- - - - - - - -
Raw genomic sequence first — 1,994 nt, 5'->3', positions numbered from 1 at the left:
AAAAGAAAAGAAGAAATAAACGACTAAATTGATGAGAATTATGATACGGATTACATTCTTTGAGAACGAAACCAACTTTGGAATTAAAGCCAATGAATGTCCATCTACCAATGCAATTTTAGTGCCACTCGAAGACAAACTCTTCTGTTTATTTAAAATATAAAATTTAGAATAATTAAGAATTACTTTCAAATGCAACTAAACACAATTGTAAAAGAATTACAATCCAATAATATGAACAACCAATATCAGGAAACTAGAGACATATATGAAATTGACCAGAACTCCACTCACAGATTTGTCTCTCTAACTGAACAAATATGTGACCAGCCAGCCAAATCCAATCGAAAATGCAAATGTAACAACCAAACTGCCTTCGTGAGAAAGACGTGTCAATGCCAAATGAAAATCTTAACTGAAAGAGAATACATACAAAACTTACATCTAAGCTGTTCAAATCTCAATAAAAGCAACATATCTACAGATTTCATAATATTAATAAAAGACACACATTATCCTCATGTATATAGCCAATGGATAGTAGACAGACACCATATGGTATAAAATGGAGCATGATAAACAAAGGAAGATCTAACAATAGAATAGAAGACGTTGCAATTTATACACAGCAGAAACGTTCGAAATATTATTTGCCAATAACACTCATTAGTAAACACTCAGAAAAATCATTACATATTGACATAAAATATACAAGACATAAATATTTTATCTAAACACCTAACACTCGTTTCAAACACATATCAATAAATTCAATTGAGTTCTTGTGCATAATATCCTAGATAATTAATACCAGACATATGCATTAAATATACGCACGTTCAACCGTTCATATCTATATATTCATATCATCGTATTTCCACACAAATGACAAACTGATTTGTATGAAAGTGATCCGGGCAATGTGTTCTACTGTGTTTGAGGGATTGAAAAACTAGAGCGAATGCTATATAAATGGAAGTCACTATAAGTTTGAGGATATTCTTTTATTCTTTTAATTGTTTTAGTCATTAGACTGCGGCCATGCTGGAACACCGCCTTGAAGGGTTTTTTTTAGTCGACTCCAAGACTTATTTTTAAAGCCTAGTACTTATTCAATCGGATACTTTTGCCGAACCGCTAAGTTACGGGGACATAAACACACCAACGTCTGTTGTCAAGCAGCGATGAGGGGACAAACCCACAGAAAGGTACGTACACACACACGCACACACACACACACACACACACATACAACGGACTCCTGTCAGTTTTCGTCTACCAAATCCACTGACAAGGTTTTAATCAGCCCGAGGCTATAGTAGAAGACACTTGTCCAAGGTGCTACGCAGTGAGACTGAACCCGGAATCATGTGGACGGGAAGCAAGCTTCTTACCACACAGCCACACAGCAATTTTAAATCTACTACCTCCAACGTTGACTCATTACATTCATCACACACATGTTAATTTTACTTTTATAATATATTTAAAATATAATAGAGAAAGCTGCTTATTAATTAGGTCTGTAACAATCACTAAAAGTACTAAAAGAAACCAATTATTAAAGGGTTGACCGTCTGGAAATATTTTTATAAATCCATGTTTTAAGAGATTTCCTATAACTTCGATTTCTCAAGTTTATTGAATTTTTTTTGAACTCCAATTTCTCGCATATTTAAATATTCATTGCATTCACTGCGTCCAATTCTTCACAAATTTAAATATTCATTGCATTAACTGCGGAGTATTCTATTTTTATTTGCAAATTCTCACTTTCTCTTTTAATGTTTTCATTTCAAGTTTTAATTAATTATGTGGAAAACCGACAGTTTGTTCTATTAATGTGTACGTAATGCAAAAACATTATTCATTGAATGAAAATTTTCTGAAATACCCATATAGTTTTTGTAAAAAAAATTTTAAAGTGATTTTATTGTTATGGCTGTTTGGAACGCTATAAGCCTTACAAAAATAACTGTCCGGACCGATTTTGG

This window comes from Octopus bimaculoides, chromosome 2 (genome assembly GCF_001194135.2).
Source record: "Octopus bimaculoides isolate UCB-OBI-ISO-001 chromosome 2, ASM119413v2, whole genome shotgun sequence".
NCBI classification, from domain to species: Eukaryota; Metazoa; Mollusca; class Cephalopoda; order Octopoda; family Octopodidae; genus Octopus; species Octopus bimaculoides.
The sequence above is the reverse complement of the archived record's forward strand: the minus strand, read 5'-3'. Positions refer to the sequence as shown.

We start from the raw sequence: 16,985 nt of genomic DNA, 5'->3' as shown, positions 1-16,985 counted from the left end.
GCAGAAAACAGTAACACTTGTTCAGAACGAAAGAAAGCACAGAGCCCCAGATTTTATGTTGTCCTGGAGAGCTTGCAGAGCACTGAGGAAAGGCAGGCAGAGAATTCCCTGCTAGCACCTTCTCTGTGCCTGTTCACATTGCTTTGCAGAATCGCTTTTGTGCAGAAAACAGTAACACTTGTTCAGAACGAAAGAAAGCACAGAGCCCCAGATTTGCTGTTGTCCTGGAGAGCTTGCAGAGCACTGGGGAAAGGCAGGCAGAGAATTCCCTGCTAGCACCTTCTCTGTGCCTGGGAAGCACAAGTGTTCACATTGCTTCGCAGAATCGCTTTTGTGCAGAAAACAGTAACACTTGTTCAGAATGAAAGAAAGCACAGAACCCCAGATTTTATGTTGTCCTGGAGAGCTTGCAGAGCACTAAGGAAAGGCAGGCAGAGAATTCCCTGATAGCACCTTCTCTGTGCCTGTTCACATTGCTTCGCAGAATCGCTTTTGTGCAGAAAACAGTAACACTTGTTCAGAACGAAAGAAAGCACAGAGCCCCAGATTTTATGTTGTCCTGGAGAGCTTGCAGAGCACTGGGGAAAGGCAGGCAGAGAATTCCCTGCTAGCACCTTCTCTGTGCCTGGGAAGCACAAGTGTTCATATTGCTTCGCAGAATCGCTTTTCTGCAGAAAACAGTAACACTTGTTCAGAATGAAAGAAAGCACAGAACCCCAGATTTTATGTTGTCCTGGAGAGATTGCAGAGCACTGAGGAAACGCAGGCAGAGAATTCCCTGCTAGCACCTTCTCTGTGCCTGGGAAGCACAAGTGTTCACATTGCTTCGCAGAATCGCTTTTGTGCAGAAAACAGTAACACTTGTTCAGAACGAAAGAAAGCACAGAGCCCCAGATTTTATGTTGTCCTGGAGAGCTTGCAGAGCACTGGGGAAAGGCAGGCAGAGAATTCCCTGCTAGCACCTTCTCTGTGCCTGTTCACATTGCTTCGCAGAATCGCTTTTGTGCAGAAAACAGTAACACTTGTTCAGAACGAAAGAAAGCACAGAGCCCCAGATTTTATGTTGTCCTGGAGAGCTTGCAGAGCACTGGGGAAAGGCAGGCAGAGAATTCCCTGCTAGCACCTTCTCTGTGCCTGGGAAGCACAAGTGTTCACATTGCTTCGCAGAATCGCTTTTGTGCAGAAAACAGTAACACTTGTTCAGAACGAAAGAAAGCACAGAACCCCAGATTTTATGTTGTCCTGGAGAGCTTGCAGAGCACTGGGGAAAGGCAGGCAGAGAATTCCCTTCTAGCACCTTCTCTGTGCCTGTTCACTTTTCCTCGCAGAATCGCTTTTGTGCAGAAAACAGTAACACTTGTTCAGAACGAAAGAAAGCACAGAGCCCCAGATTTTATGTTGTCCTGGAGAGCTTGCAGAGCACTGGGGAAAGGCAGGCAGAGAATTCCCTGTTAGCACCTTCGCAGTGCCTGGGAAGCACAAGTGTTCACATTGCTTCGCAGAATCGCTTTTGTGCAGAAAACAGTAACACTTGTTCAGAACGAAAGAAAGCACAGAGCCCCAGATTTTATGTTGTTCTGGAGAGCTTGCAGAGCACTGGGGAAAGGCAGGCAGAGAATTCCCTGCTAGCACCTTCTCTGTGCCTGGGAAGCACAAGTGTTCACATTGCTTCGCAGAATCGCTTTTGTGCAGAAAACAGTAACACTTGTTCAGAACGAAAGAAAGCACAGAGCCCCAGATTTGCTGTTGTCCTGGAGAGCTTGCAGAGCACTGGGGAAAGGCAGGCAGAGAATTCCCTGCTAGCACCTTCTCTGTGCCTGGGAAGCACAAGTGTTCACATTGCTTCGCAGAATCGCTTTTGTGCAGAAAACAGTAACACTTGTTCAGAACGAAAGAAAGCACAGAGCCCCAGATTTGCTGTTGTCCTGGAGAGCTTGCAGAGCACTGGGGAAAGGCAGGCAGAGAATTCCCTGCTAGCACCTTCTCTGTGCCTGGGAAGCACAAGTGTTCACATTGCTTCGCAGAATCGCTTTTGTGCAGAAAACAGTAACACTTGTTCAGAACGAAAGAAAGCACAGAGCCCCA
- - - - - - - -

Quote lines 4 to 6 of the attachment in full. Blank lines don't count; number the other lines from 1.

Source record: "Octopus bimaculoides isolate UCB-OBI-ISO-001 chromosome 2, ASM119413v2, whole genome shotgun sequence".
NCBI classification, from domain to species: Eukaryota; Metazoa; Mollusca; class Cephalopoda; order Octopoda; family Octopodidae; genus Octopus; species Octopus bimaculoides.
The sequence above is the reverse complement of the archived record's forward strand: the minus strand, read 5'-3'. Positions refer to the sequence as shown.